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Scam Tracker helps identify and avoid ripoffs

ALBUQUERQUE, N.M. — The Better Business Bureau provides an interesting way to view the myriad hoaxes, cons and attempted swindles happening wherever you live.

The organization calls it Scam Tracker, and a link can be found at the top right corner of the regional BBB webpage, bbb.org/new-mexico-southwest-colorado/. If you click on the embedded map, you’ll get a list of reports for that area, including type of scam, details of the incident and amount of money lost. There’s also a spot for reporting scams.

A review of all reports submitted to Scam Tracker nationwide last year showed something surprising: People became less susceptible to fraud the older they got. The analysis found that 37 percent of 18- to 24-year-olds reporting a scam had lost money, compared to 12 percent of those 65 and older.

However, those in the older group who did get conned lost more money per incident – a median loss of $390 – compared to the amount lost by the younger group – $200.

Investment scams were the most common type reported to the BBB by men, while online purchases were the most common for women.

Thank you, President Trump.

An Albuquerque resident reported losing $3,500 to a scheme that offered an ATM card with access to $35.5 million, according to Scam Tracker. The person first, though, had to pay for “the certificate for the card to leave the country,” according to the report.

Such a deal – and it was supposedly pre-approved by the president himself, who allowed the card to be released, the scammer said.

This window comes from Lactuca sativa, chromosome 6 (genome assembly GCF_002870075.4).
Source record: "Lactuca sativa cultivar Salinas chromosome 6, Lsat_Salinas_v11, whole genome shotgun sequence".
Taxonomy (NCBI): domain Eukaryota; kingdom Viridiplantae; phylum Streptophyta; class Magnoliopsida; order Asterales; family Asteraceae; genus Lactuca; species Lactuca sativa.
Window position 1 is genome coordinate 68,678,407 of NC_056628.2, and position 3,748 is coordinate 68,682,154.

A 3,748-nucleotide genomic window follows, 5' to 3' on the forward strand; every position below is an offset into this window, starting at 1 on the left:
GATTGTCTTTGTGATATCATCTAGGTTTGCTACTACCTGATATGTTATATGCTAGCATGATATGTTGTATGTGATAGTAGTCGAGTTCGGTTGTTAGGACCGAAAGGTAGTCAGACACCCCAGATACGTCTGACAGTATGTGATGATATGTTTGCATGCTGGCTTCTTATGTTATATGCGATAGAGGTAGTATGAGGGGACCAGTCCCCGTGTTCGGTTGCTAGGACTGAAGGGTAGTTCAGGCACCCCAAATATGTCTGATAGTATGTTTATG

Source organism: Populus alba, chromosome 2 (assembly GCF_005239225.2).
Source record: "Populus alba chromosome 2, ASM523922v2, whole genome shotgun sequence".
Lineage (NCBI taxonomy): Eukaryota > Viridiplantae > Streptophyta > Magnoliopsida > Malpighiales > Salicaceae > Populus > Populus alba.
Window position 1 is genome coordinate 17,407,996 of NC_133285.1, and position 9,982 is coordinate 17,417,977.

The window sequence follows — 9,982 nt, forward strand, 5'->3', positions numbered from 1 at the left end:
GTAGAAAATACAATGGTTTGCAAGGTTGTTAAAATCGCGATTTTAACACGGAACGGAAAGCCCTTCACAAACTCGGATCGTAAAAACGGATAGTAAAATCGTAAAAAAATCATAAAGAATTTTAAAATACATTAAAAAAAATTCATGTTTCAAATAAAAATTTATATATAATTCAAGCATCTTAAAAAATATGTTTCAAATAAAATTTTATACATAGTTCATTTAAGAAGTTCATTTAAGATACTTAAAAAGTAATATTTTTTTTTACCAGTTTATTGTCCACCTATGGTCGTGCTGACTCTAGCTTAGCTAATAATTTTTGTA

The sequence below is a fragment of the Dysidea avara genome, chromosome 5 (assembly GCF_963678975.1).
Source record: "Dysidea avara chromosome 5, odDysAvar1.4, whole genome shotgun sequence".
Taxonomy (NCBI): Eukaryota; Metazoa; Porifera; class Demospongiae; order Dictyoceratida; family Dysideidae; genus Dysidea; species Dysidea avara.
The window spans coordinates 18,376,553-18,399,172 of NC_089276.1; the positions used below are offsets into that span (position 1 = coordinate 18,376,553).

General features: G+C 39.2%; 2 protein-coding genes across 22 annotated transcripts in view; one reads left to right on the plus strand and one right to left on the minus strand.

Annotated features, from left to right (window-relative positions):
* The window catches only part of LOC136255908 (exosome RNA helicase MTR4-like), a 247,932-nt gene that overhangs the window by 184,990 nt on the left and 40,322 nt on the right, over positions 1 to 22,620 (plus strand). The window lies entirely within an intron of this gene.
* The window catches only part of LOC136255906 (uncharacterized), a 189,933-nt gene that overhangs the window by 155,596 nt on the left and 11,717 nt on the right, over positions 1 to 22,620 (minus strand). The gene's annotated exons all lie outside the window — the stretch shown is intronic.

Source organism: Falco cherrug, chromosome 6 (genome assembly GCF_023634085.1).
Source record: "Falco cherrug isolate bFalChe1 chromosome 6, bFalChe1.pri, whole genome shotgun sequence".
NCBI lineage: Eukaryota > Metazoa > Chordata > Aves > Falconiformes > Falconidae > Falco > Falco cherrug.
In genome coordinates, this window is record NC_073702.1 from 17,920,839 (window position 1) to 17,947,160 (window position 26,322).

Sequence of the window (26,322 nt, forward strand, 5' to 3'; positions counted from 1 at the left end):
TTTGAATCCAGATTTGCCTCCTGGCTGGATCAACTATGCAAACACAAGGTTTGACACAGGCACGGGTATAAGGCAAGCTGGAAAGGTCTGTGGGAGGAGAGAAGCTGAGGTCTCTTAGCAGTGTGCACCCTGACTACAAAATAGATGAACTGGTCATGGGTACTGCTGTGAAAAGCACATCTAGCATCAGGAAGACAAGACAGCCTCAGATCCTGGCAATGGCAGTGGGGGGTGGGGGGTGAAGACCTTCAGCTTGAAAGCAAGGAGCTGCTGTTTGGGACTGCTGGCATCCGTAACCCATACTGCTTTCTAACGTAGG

This is a clear case of the “If it’s too good to be true…” warning when it comes to scams.

Rest assured that no one is going to offer you an unsolicited ATM card with $35.5 million. Especially the president of the United States.

People around the country have been reporting calls that appear to come from a Department of Homeland Security hotline, the agency says.

The callers claim to be from “U.S. Immigration” and demand details or verification of personal information. Sometimes, they’ll tell you that you’ve been a victim of identity theft.

The calls appear to be coming from 1-800-323-8603, which is the hotline for Homeland Security’s inspector general. The agency says it does not make outgoing calls from that line, which is used to receive reports of internal fraud or mismanagement.

Homeland Security advises not answering the phone if a call comes from that number, and says to report the incident at the hotline number.

Here’s a Paypal scam that’s come to town recently.

A local reader made a purchase on Ebay using Paypal. Immediately afterward, she got an email that claimed to be from Paypal, telling her she needed to update her account. The emailers wanted her credit card and Social Security numbers to do the job. Fortunately, she caught on to the ploy and did not become a victim of identity theft.

Paypal says it doesn’t send out emails asking for this kind of personal information. Nor do its emails contain attachments or ask you to download or install any software.

Ellen Marks is assistant business editor at the Albuquerque Journal. Contact her at emarks@abqjournal.com or 505-823-3842 if you are aware of what sounds like a scam. To report a scam to law enforcement, contact the New Mexico Consumer Protection Division toll-free at 1-844-255-9210​.

 

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